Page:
An experimental setup is shown above. Place a pulley on the end of a bench and keep it in place by using a clamp. Pass a string over the pulley. Tie a mass onto the end of the string hanging off the bench, and then tie a cart onto the opposite end of the string. Set up two light gates for the cart to pass through and a data logger to calculate the acceleration. Before starting the experiment, use some weighing scales to find the mass of the cart.

For the first reading, place the empty cart in front of the first light gate, release the mass hanging from the pulley and let it fall to the floor. Use the data logger to calculate the acceleration of the cart. Repeat this three times and take a mean of the accelerations to get a more accurate result. Then place a mass inside the cart (\(100\,\mathrm{g}\) for example) and repeat the process. Continue to add weights to the cart and measure the acceleration each time.

At the end of the experiment, you will have a set of readings for the masses and the accelerations. You should find that the product of the corresponding masses and accelerations are all equal - this value is the downward force of gravity due to the masses on the end of the string. You can check your result by using the formula stated in the first section,

$$W=mg.$$

There are several key points to consider in this experiment so that you can obtain the most accurate results:

- There will be some friction between the cart and the table which will slow the cart down. This can be partly prevented by using a smooth surface.
- There will be some friction between the pulley and the string. This effect can be reduced by using a new pulley and a string that is smooth so that it has no tears in it.
- There will also be frictional forces due to air resistance acting on the cart and the hanging mass.
- All the masses used, including the cart, must be accurately measured or the calculations of the force will be inaccurate.
- Check if there are any anomalous results. It is sometimes easy to note down the wrong number or use the wrong number of masses to load the cart.

When carrying out this experiment, you should also pay attention to the following safety hazards:

- Place something soft, such as a pillow, underneath the masses so that they do not damage the floor.
- Check that the mains cable and plug connected to the datalogger are not broken to avoid electrical faults.

We can use our results for the masses and accelerations to plot a graph to show the validity of Newton's second law. The formula for Newton's second law of motion is

$$F=ma.$$

In this experiment, we measured the mass and the acceleration, so we want to plot these against each other to show that the force remains constant - as the mass of the cart increases, the acceleration decreases enough so that their product is the same force. If we rearrange the formula to

$$a=\frac Fm,$$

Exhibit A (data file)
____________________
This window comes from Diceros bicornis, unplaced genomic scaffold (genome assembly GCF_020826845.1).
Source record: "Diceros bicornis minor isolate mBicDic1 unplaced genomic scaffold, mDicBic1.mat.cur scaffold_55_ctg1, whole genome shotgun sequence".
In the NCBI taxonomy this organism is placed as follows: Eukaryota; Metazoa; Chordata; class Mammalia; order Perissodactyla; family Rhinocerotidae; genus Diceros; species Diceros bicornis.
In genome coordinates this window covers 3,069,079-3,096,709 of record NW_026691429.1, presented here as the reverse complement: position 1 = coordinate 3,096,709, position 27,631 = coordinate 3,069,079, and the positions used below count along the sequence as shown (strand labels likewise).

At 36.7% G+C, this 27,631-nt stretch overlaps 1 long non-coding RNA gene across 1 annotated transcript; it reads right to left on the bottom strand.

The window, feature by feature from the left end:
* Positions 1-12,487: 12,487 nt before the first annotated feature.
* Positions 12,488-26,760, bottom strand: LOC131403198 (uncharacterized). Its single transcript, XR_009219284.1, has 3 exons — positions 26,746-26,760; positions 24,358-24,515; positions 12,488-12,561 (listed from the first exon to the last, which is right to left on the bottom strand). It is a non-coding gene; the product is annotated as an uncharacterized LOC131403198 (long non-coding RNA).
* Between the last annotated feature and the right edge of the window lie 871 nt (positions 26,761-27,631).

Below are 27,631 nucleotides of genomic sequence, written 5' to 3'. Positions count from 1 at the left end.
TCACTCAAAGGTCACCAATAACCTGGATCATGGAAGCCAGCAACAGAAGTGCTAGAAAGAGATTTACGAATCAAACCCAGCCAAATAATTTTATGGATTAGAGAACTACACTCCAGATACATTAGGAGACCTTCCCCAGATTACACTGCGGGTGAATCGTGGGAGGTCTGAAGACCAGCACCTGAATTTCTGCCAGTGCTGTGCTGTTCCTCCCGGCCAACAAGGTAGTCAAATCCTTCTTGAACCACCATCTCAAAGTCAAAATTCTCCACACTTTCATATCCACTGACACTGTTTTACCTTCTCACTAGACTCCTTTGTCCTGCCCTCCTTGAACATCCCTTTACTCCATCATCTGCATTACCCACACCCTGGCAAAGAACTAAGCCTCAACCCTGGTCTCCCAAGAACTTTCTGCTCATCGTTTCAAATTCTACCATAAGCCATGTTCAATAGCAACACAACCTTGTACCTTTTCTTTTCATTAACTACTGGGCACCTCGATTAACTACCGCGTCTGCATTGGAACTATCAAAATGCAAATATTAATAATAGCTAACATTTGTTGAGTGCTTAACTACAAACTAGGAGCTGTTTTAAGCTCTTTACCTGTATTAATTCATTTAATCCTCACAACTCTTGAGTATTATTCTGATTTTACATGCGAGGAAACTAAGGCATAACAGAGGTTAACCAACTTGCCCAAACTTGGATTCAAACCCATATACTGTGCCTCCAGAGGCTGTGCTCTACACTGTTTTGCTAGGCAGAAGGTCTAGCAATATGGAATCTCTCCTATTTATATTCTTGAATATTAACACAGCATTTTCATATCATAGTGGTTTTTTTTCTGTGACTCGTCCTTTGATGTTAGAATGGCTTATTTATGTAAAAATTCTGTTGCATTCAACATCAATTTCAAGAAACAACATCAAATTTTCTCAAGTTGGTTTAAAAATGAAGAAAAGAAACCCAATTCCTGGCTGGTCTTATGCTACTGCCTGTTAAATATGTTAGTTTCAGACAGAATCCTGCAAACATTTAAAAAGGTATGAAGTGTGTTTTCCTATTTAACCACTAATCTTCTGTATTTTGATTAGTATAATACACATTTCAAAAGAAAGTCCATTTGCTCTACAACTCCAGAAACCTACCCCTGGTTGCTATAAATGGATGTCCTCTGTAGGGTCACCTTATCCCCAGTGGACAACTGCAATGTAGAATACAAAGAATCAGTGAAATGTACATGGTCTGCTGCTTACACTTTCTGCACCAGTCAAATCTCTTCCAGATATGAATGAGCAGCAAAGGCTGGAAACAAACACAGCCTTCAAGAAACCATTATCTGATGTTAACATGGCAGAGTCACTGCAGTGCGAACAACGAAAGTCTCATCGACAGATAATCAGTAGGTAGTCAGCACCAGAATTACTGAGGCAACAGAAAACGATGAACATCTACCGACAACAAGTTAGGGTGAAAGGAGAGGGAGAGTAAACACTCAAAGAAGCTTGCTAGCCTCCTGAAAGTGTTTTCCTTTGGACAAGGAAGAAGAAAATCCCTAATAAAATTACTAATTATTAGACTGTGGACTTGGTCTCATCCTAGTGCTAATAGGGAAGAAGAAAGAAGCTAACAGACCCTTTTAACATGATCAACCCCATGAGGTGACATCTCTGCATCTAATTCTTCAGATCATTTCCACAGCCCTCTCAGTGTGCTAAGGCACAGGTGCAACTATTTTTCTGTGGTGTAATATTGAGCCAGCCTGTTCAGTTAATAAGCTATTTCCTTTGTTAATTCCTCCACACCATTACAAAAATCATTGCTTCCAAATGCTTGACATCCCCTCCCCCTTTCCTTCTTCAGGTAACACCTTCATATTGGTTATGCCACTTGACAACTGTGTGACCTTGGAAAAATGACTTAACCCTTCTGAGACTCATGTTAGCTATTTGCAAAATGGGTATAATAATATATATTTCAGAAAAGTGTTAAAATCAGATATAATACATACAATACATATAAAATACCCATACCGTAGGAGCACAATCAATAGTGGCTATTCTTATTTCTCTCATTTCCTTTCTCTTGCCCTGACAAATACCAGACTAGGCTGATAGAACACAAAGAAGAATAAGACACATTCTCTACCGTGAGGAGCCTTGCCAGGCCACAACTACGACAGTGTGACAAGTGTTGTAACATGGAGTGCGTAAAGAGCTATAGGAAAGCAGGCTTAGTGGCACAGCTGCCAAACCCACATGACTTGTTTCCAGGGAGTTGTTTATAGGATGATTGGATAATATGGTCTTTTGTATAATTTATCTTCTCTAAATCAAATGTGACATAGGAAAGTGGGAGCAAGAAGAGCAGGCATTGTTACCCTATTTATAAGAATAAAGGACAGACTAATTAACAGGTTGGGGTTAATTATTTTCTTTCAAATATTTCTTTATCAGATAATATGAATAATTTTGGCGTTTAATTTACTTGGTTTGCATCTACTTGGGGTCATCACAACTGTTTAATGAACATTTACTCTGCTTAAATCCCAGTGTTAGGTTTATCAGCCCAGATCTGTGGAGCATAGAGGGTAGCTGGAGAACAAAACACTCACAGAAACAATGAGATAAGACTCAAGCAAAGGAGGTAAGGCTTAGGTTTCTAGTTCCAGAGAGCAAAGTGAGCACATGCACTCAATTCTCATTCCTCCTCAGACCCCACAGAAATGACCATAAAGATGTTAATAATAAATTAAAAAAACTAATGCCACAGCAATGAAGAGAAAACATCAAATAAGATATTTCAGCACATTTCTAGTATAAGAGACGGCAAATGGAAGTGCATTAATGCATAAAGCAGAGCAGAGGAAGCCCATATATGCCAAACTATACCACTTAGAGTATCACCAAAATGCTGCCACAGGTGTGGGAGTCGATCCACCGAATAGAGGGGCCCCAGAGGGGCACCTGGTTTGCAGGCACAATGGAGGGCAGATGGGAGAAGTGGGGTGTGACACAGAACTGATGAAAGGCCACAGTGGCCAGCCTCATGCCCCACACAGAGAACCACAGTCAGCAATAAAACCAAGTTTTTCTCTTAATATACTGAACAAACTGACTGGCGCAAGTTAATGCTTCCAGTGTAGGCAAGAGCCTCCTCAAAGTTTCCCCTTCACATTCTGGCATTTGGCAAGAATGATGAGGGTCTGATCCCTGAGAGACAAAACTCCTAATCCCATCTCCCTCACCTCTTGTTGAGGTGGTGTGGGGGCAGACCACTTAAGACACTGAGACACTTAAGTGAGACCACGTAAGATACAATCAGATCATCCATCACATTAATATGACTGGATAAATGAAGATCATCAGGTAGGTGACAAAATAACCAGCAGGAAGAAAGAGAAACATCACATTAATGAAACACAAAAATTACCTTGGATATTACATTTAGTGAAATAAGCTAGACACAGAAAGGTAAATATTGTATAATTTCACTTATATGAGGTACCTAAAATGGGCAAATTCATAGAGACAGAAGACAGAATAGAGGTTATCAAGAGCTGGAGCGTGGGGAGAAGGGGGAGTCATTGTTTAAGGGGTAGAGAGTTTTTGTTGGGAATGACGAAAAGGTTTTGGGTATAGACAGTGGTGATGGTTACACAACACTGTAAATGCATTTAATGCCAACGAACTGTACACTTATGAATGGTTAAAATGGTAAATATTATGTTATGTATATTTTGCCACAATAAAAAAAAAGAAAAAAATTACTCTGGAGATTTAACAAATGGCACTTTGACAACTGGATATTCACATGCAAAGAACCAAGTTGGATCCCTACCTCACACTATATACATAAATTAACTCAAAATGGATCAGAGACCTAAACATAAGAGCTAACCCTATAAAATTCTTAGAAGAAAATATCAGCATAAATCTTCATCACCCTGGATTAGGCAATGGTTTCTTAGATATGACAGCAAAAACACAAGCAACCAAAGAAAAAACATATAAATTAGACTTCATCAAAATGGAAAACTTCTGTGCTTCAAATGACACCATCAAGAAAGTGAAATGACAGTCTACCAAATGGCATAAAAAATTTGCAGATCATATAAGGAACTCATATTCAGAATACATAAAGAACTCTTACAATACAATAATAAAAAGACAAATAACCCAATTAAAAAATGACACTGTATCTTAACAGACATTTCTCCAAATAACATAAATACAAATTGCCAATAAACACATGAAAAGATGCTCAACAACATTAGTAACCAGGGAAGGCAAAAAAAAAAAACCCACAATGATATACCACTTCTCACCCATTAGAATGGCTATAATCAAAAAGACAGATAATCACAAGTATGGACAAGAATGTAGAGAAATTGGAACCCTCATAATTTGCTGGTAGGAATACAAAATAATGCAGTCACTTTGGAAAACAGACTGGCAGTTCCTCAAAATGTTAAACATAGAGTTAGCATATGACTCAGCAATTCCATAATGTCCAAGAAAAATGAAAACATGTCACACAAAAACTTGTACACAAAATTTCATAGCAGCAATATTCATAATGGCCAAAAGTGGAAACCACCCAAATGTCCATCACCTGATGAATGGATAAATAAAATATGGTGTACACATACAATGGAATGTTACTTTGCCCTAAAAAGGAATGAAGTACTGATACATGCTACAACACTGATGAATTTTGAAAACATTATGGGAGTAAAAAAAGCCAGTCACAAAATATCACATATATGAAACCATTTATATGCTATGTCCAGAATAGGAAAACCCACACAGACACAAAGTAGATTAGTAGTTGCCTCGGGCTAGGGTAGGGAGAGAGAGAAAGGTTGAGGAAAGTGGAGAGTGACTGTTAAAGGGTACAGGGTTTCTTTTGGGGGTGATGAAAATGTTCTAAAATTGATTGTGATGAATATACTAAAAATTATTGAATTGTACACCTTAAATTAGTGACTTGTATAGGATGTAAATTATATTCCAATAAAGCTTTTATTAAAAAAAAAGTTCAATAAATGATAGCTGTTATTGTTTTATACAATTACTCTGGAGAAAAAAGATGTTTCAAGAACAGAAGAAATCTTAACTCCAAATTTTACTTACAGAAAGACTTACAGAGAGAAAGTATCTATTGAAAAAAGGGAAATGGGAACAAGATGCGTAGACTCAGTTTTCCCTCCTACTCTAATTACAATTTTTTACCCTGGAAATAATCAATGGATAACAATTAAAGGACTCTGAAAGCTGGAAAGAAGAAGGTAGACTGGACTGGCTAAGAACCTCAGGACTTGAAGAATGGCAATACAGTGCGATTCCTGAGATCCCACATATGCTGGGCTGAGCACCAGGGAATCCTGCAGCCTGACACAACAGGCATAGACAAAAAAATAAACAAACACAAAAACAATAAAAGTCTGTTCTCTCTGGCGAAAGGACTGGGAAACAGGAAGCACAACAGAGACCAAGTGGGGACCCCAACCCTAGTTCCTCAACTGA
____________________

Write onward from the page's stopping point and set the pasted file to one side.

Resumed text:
then we can see from this equation that if we use our results to plot the points on a graph of \( a \) against \( \frac 1m \), then the gradient of the line of best fit will be \( F \). If the gradient is constant then we will have shown that these masses and accelerations obey Newton's second law and hopefully, the gradient \( F \) will be equal to the weight of the hanging masses.

A line of best fit is a line through a set of data points that best represents the relationship between them. There should be approximately as many points below the line as above it.

This experiment is a relatively simple way to show the validity of Newton's second law. There are some sources of error (which were mentioned above) that might cause the points on the graph to deviate from the expected straight line, as shown in Fig. 5. However, the points should still roughly follow the overall relationship given by Newton's second law. You can perform several different experiments to test Newton's second law. For example, if you measured the force acting on an object of unknown mass and measured its acceleration for each force, you could plot a graph of force against acceleration to find the mass of the object as the gradient.

- The mass of an object is a measure of the amount of matter in an object.
- The mass of an object in terms of its density is given by the formula \( m=\rho V \).
- The density of an object is its mass per unit volume.
- Mass is a scalar quantity
- The acceleration of an object is its change in velocity per second.
- The acceleration of an object can be calculated with the formula \( a=\frac{\Delta v}{\Delta t} \).
- Acceleration is a vector quantity.
- Newton's second law is summarised by the equation \( F=ma \).

- Fig. 1 - Sprinters exert a force backward on the ground in order to accelerate forwards, Miaow, Public domain, via Wikimedia Commons
- Fig. 2 - Vector addition, StudySmarter Originals
- Fig. 3 - Force and acceleration vectors, StudySmarter
- Fig. 4 - Newton's second law graph, StudySmarter Originals

Mass and acceleration are related by Newton's second law, which states that F=ma.

Mass and acceleration are not the same.

The mass of an object does affect its acceleration.

More about Mass and Acceleration